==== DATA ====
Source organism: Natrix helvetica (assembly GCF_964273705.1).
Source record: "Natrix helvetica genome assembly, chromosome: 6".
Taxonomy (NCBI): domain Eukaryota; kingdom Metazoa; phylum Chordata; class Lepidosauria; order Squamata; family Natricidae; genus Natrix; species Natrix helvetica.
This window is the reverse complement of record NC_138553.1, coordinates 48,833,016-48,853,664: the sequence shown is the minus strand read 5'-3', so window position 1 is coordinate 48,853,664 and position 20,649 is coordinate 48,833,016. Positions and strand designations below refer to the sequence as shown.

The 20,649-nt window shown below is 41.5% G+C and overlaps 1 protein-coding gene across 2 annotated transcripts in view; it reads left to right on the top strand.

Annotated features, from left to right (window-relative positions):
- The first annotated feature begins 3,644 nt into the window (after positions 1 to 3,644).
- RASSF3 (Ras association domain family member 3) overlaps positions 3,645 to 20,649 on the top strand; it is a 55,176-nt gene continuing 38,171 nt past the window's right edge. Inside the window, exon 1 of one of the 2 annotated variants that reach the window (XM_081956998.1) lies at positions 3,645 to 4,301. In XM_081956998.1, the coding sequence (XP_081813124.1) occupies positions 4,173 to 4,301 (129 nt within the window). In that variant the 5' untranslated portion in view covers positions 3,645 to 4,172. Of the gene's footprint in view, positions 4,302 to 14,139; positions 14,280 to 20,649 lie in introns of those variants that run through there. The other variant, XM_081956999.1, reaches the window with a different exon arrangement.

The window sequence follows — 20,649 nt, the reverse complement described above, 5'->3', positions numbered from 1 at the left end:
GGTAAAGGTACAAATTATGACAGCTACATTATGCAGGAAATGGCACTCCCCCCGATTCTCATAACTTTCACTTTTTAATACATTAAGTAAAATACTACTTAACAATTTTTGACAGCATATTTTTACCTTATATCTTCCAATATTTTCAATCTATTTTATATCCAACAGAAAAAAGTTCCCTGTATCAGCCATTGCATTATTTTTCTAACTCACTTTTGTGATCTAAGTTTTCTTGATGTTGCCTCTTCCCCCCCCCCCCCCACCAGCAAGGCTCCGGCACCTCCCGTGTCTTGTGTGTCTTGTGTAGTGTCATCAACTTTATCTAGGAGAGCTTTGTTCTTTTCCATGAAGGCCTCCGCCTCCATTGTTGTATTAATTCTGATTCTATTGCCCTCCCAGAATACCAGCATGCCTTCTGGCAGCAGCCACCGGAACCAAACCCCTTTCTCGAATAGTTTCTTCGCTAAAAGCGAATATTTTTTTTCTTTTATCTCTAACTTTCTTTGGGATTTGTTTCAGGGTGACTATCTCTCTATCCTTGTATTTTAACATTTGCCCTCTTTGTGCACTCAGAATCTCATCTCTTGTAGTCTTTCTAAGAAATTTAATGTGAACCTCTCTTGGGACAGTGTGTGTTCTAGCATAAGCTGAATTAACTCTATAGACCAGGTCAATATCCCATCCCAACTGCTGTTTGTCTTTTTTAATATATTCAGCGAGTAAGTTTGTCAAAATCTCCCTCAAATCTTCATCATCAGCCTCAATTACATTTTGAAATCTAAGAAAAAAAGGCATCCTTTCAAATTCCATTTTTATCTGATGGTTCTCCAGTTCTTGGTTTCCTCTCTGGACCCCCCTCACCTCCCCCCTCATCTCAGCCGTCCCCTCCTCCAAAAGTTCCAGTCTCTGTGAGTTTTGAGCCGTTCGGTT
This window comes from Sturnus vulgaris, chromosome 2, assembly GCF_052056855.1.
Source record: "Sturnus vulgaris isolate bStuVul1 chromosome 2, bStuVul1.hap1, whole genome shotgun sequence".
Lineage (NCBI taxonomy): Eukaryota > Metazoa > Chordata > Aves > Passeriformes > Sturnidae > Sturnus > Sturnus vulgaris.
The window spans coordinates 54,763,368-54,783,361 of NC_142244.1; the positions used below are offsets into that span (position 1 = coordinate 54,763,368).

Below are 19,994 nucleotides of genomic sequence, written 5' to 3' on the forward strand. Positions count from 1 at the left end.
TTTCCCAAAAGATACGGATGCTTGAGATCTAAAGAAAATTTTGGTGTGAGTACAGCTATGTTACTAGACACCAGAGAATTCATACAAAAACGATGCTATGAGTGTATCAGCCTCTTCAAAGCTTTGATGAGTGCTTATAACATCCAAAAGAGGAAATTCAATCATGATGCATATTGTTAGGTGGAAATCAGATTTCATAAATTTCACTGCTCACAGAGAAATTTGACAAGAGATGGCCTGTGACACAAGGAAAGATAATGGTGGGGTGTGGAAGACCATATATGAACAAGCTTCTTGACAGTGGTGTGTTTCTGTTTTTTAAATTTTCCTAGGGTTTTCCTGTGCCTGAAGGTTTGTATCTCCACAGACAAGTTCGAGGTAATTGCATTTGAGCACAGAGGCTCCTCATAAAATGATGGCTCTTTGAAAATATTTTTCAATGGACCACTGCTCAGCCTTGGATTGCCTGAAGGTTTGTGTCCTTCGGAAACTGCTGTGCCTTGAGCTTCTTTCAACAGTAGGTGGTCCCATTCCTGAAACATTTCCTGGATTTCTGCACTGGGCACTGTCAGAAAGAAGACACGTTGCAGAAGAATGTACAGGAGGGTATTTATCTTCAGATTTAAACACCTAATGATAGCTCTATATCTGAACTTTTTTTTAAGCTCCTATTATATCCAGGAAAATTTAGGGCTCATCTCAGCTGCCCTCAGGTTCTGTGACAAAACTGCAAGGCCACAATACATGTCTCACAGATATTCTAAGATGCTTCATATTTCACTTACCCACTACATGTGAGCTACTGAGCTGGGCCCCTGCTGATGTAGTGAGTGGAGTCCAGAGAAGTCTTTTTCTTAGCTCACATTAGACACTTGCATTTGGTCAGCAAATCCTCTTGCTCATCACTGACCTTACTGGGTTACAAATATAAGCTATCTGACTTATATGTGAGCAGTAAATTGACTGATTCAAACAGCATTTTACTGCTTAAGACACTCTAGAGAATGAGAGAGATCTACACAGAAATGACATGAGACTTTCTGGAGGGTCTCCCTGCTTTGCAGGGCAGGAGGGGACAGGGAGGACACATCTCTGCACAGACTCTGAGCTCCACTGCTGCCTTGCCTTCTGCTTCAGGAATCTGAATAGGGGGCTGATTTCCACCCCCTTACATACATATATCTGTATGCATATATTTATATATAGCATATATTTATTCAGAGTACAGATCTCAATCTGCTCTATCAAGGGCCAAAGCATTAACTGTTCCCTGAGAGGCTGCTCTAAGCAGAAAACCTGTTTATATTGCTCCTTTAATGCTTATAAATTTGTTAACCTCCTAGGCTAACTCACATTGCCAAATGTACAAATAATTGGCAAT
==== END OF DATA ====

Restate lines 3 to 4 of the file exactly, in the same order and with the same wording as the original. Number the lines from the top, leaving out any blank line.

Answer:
Taxonomy (NCBI): domain Eukaryota; kingdom Metazoa; phylum Chordata; class Lepidosauria; order Squamata; family Natricidae; genus Natrix; species Natrix helvetica.
This window is the reverse complement of record NC_138553.1, coordinates 48,833,016-48,853,664: the sequence shown is the minus strand read 5'-3', so window position 1 is coordinate 48,853,664 and position 20,649 is coordinate 48,833,016. Positions and strand designations below refer to the sequence as shown.